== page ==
MCCAIN: And so he's -- my father was his kryptonite in life, he's his kryptonite in death. And I just thought, your life is spent on your weekends not with your family, not with your friends, but obsessing, obsessing over great men you could never live up to.


MCCAIN: That tells you everything you need to know about his pathetic life right now.




COOPER: I want to bring in Mark McKinnon, a former senior adviser to Senator John McCain, also former RNC Chief of Staff Mike Shields, and Republican Strategist Rick Wilson, author of, "Everything Trump Touches Dies."

Mark, as someone who worked with respected and probably loved John McCain, I wonder first of all what went through your mind when you read those comments from the President?

MARK MCKINNON, FORMER SENIOR ADVISER TO SENATOR JOHN MCCAIN: Well, three things, Anderson. I break it down this way. First of all, you have a man insulting a guy -- a man who claimed bone spurs to get out of Vietnam, insulting a guy who was -- who volunteered, who was captured and tortured. You have a man who had his lawyer threaten schools not to disclose his academic scores, insulting a man who freely admitted he wasn't the smartest in his class and had the confidence to joke about it.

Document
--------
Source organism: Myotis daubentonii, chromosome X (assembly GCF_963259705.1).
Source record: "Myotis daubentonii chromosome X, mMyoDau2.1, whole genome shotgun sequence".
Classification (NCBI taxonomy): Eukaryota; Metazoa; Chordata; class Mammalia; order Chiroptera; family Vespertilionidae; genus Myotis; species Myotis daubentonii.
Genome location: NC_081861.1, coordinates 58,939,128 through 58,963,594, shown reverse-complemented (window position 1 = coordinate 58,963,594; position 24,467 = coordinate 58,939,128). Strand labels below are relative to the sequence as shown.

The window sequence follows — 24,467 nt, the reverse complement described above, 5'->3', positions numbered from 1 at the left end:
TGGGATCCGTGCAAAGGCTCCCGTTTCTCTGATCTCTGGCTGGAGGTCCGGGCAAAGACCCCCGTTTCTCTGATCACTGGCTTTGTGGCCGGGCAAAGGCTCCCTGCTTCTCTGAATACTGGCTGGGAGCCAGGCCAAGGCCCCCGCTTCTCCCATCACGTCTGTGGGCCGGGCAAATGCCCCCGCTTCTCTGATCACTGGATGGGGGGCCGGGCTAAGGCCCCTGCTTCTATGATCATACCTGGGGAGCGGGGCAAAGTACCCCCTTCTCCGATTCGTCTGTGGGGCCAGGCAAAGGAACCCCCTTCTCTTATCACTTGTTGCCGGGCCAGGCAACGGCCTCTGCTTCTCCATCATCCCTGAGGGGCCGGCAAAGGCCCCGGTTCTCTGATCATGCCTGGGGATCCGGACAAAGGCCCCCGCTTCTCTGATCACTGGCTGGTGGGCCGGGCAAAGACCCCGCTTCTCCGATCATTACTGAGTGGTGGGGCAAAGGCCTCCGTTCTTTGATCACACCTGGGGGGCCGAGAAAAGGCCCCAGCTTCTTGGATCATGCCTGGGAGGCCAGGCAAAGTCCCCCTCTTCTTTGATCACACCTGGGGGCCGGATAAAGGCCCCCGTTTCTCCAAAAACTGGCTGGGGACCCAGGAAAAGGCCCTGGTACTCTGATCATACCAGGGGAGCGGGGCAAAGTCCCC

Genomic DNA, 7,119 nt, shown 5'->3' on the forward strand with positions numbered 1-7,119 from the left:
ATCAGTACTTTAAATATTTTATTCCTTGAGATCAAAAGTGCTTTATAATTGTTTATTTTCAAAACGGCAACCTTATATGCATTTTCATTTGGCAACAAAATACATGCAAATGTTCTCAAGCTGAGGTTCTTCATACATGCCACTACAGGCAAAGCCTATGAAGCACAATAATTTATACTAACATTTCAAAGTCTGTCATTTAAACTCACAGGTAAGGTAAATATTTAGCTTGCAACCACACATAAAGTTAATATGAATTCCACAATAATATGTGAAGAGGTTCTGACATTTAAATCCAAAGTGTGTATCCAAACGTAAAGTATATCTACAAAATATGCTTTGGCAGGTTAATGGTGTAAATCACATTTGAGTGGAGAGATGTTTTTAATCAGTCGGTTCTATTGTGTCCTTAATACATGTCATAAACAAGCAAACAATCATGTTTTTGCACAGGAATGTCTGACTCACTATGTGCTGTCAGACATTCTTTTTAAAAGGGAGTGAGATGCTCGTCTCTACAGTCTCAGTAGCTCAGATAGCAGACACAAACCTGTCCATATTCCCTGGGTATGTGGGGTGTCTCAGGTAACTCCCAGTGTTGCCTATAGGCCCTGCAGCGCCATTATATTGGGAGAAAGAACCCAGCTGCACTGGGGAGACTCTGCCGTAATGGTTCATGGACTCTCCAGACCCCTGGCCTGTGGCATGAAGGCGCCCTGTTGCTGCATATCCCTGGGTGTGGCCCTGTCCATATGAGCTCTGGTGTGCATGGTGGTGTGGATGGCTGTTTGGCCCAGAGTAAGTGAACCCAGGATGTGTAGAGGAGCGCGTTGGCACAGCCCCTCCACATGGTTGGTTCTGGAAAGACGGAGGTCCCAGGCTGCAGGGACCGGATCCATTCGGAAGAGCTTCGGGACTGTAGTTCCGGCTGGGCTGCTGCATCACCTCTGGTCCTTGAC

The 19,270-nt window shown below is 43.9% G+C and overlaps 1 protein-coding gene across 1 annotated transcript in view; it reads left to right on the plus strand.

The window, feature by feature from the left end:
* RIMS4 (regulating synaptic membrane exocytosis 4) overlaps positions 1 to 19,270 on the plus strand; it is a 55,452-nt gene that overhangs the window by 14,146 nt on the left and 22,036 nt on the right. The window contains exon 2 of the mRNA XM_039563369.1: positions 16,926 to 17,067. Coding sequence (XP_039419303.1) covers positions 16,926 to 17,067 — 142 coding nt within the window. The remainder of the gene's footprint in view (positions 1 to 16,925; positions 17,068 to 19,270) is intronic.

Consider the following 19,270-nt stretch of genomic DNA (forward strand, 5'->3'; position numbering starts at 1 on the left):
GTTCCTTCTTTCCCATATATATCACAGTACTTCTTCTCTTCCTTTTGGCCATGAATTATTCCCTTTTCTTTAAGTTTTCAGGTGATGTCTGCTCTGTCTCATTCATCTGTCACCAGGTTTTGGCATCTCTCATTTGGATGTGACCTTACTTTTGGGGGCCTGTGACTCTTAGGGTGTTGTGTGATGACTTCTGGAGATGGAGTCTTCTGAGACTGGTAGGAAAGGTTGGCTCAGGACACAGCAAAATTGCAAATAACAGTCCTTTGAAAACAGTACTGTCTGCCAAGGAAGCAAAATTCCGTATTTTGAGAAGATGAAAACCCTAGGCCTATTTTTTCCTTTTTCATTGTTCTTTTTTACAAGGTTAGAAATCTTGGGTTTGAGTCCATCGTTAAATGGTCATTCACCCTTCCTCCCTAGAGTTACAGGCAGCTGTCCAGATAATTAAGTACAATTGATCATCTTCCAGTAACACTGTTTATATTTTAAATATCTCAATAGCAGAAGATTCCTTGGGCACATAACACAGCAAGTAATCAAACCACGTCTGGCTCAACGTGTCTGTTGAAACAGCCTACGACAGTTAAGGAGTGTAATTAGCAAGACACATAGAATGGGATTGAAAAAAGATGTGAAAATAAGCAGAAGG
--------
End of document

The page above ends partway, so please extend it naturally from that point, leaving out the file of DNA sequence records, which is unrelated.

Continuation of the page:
You have a man who invited a hostile nation to hack his political opponent, insulting a man who gave sensitive information to our own intelligence service, which is what I would hope anyone would do and that's why I wear this bracelet that says, what would John McCain do, and that's why I'm sending them to all 100 senators.

COOPER: Mike, I mean, is this how you wish the President was spending his time?

MIKE SHIELDS, CNN POLITICAL COMMENTATOR: Well, look, you and I have talked before about how is it that the President gets fact checked so much and yet there's a huge group of Americans, his base in particular, that think he's honest and this is why. We've all seen people that go to a funeral or have someone who's passed away and then they're glowingly talking about them. President Trump is being honest. He's certainly not changing who he is.

He criticized John McCain before, they were political enemies, he continues to criticize him. I think he's pretty upset that this information got out, that he thinks John McCain had something to do with it. And so it doesn't surprise me one bit that he's going to continue to say what he thinks is right and there's a group of people that see sincerity in him that he's not being a politician in saying, "Oh, now that he's passed away, I'm going to say nice things about him."

COOPER: Right. But being a sincere -- I mean, if you're a jerk, you know, one week and you're still a jerk the next week, is that really a badge of honor?

SHIELDS: I think -- look, this is what some people might call a jerk, another person is going to call strength and say he's sticking to his guns and he's not backing down from someone who a lot of Republicans think of as a Democrat who fought the President and may have tried to undermine his entire candidacy.